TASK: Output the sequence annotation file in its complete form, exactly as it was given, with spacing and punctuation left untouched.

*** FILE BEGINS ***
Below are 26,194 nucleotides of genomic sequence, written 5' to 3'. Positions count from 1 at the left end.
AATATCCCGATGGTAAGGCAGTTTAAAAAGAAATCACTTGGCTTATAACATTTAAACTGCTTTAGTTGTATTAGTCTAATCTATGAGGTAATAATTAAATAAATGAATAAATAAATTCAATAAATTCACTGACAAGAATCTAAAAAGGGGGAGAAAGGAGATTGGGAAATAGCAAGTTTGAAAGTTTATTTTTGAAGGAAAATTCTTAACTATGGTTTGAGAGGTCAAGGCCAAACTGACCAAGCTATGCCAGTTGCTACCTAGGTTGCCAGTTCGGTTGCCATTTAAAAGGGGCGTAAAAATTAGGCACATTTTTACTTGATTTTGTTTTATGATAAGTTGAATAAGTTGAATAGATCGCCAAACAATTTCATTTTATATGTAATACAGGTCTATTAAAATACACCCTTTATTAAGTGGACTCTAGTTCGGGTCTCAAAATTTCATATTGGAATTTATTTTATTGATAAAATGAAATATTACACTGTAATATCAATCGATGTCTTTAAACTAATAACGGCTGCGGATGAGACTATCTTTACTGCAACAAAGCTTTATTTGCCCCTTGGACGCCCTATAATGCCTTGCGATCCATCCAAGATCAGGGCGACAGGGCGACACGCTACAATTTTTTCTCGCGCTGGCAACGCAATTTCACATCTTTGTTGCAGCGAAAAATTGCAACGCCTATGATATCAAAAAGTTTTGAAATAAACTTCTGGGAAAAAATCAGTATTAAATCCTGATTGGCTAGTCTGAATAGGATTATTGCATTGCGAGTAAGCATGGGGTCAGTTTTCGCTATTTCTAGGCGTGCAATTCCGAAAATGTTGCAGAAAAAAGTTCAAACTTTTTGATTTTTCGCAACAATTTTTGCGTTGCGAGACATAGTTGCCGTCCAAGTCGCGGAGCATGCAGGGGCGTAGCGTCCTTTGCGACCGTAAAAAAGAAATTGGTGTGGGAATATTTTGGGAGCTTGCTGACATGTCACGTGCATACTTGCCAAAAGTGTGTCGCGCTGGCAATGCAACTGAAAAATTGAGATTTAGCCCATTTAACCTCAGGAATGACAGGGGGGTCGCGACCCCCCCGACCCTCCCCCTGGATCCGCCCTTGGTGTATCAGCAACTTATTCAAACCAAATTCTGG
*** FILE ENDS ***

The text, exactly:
Below are 26,194 nucleotides of genomic sequence, written 5' to 3'. Positions count from 1 at the left end.
AATATCCCGATGGTAAGGCAGTTTAAAAAGAAATCACTTGGCTTATAACATTTAAACTGCTTTAGTTGTATTAGTCTAATCTATGAGGTAATAATTAAATAAATGAATAAATAAATTCAATAAATTCACTGACAAGAATCTAAAAAGGGGGAGAAAGGAGATTGGGAAATAGCAAGTTTGAAAGTTTATTTTTGAAGGAAAATTCTTAACTATGGTTTGAGAGGTCAAGGCCAAACTGACCAAGCTATGCCAGTTGCTACCTAGGTTGCCAGTTCGGTTGCCATTTAAAAGGGGCGTAAAAATTAGGCACATTTTTACTTGATTTTGTTTTATGATAAGTTGAATAAGTTGAATAGATCGCCAAACAATTTCATTTTATATGTAATACAGGTCTATTAAAATACACCCTTTATTAAGTGGACTCTAGTTCGGGTCTCAAAATTTCATATTGGAATTTATTTTATTGATAAAATGAAATATTACACTGTAATATCAATCGATGTCTTTAAACTAATAACGGCTGCGGATGAGACTATCTTTACTGCAACAAAGCTTTATTTGCCCCTTGGACGCCCTATAATGCCTTGCGATCCATCCAAGATCAGGGCGACAGGGCGACACGCTACAATTTTTTCTCGCGCTGGCAACGCAATTTCACATCTTTGTTGCAGCGAAAAATTGCAACGCCTATGATATCAAAAAGTTTTGAAATAAACTTCTGGGAAAAAATCAGTATTAAATCCTGATTGGCTAGTCTGAATAGGATTATTGCATTGCGAGTAAGCATGGGGTCAGTTTTCGCTATTTCTAGGCGTGCAATTCCGAAAATGTTGCAGAAAAAAGTTCAAACTTTTTGATTTTTCGCAACAATTTTTGCGTTGCGAGACATAGTTGCCGTCCAAGTCGCGGAGCATGCAGGGGCGTAGCGTCCTTTGCGACCGTAAAAAAGAAATTGGTGTGGGAATATTTTGGGAGCTTGCTGACATGTCACGTGCATACTTGCCAAAAGTGTGTCGCGCTGGCAATGCAACTGAAAAATTGAGATTTAGCCCATTTAACCTCAGGAATGACAGGGGGGTCGCGACCCCCCCGACCCTCCCCCTGGATCCGCCCTTGGTGTATCAGCAACTTATTCAAACCAAATTCTGG